Powdery Mildew Resistance in the Peach Cultivar Pamirskij 5 Is Genetically Linked with the Gr Gene for Leaf Color

in HortScience

Peach powdery mildew (Podosphaera pannosa var. persicae) is a major disease of peach trees [Prunus persica (L.) Batsch]. Various studies on powdery mildew resistance have been conducted in peach. The present study was initiated to determine the inheritance of powdery mildew resistance found in the green leaf peach rootstock ‘Pamirskij 5’. Crosses were carried out between ‘Pamirskij 5’ and the susceptible red leaf peach rootstock ‘Rubira’®. Segregation analysis performed in F1 (1:0), F2 (3:1), and test cross (1:1) progenies indicated single dominant gene control of peach powdery mildew resistance in ‘Pamirskij 5’. Cosegregation analysis provided clear evidence that the loci for powdery mildew resistance and the leaf color trait are very closely linked in ‘Pamirskij 5’. The estimated distance between these loci was 0 ± 3.26 cM for the F2 and 0 ± 0.00 cM for the test cross populations.

Abstract

Peach powdery mildew (Podosphaera pannosa var. persicae) is a major disease of peach trees [Prunus persica (L.) Batsch]. Various studies on powdery mildew resistance have been conducted in peach. The present study was initiated to determine the inheritance of powdery mildew resistance found in the green leaf peach rootstock ‘Pamirskij 5’. Crosses were carried out between ‘Pamirskij 5’ and the susceptible red leaf peach rootstock ‘Rubira’®. Segregation analysis performed in F1 (1:0), F2 (3:1), and test cross (1:1) progenies indicated single dominant gene control of peach powdery mildew resistance in ‘Pamirskij 5’. Cosegregation analysis provided clear evidence that the loci for powdery mildew resistance and the leaf color trait are very closely linked in ‘Pamirskij 5’. The estimated distance between these loci was 0 ± 3.26 cM for the F2 and 0 ± 0.00 cM for the test cross populations.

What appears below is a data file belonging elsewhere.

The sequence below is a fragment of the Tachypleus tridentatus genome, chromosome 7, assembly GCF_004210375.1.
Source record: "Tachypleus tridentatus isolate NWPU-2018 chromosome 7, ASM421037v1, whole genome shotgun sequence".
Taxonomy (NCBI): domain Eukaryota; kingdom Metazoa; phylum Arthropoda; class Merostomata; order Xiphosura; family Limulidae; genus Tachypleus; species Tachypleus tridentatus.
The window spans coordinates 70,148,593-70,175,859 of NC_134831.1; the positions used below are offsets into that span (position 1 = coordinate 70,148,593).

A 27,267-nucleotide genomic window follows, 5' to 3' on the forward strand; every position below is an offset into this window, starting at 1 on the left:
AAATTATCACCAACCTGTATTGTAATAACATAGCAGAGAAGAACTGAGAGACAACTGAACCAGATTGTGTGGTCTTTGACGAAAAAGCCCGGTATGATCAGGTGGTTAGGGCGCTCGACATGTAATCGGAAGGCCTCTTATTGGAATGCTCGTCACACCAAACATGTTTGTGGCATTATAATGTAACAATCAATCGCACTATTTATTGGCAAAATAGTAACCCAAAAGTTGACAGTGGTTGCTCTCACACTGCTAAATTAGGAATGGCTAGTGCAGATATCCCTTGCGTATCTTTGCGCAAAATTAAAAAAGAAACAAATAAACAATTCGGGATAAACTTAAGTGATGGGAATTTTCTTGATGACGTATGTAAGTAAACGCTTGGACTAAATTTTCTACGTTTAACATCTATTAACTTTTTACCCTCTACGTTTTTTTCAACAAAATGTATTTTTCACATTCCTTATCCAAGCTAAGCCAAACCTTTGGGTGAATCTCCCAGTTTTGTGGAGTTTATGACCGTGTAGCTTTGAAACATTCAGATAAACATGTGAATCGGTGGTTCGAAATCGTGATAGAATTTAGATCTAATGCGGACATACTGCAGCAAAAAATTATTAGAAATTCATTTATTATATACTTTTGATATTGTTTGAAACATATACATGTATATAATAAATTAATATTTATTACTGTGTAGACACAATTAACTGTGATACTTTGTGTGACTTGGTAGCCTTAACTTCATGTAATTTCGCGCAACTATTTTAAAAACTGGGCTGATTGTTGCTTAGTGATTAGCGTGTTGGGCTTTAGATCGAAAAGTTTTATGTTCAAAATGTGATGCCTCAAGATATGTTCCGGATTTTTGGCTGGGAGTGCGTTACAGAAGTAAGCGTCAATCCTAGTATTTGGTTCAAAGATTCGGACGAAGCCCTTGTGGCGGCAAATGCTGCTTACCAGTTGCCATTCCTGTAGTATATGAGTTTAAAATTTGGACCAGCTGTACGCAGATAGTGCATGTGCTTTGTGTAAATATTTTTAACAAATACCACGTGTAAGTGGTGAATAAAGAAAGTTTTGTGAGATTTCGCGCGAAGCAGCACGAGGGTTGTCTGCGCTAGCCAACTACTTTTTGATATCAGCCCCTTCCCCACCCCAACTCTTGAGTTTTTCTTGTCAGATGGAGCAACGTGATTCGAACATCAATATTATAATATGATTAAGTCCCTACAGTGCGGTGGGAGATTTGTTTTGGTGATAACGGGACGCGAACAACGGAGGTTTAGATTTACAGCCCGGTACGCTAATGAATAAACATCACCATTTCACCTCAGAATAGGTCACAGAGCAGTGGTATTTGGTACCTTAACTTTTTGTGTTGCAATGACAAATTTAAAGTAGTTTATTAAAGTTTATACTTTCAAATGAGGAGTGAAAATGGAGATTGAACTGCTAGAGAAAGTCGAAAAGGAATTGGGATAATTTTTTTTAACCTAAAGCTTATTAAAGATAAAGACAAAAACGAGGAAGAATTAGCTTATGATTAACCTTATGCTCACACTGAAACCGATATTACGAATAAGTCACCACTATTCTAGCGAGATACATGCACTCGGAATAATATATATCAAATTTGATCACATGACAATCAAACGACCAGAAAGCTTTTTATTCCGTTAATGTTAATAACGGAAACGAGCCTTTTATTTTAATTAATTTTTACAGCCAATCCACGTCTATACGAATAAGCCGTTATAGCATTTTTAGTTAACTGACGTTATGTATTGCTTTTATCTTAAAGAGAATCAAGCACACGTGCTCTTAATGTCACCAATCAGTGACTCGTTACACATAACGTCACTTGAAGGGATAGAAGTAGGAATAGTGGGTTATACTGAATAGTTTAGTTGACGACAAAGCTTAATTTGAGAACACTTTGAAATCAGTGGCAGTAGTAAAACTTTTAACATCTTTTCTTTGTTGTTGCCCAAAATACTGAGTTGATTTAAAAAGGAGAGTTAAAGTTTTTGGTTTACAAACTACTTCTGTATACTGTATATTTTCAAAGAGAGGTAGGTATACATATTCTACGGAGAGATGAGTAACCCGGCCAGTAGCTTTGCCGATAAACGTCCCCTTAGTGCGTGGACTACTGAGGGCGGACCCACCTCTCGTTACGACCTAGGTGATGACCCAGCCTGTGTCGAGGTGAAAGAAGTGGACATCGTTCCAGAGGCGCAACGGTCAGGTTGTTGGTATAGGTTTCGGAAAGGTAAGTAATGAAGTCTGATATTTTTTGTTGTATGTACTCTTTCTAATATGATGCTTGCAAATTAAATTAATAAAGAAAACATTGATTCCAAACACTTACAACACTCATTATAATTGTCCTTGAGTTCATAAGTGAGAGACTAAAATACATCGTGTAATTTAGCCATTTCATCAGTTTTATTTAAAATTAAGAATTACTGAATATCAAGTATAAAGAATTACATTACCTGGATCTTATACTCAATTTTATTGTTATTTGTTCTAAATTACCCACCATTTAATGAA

Peach powdery mildew caused by Podosphaera pannosa (Wallr.) var. persicae is a fungal disease of the cultivated peach (Prunus persica L. Batsch) spread throughout all European production areas. Circular whitish spots on leaves, young twigs, and fruits are typical symptoms of powdery mildew infection. The disease may induce necrosis and deformations resulting in unmarketable fruit, premature leaf drop, and shoot stunting harmful to the crop. Most peach cultivars are susceptible to powdery mildew and numerous applications of fungicide are required from prebloom until after harvest. To satisfy consumers' request for a reduction of chemical inputs (Byrne, 2002) and for an environmentally safe solution, resistant cultivars are a desirable alternative to fungicides for effective control of powdery mildew.

Various studies have been conducted to evaluate peach cultivars and Prunus species for their response to powdery mildew. Several sources of resistance have been identified in related wild species close to P. persica (Smykov et al., 1982). The polygenic resistance of P. davidiana (Carr.) Franch. is already being exploited in a breeding program (Foulongne et al., 2003a, 2003b). The Ee locus controlling the presence/absence and shape of foliar glands in peach has been reported to be associated with very high susceptibility to this fungus (Watkin and Brown, 1956). This has led peach breeders to select only glandular cultivars. Among glandular cultivars, a single dominant gene conferring resistance to powdery mildew was found in ‘Ustoichivy Pozdni’ (Tsukanova et al., 1982). Powdery mildew resistance in P. ferganensis (Kost. and Rjab) Kov. and Kost. (Dabov, 1983) was found to involve two loci: the partially dominant allele Vr controls high resistance and is epistatic to the dominant allele Sr controlling low resistance.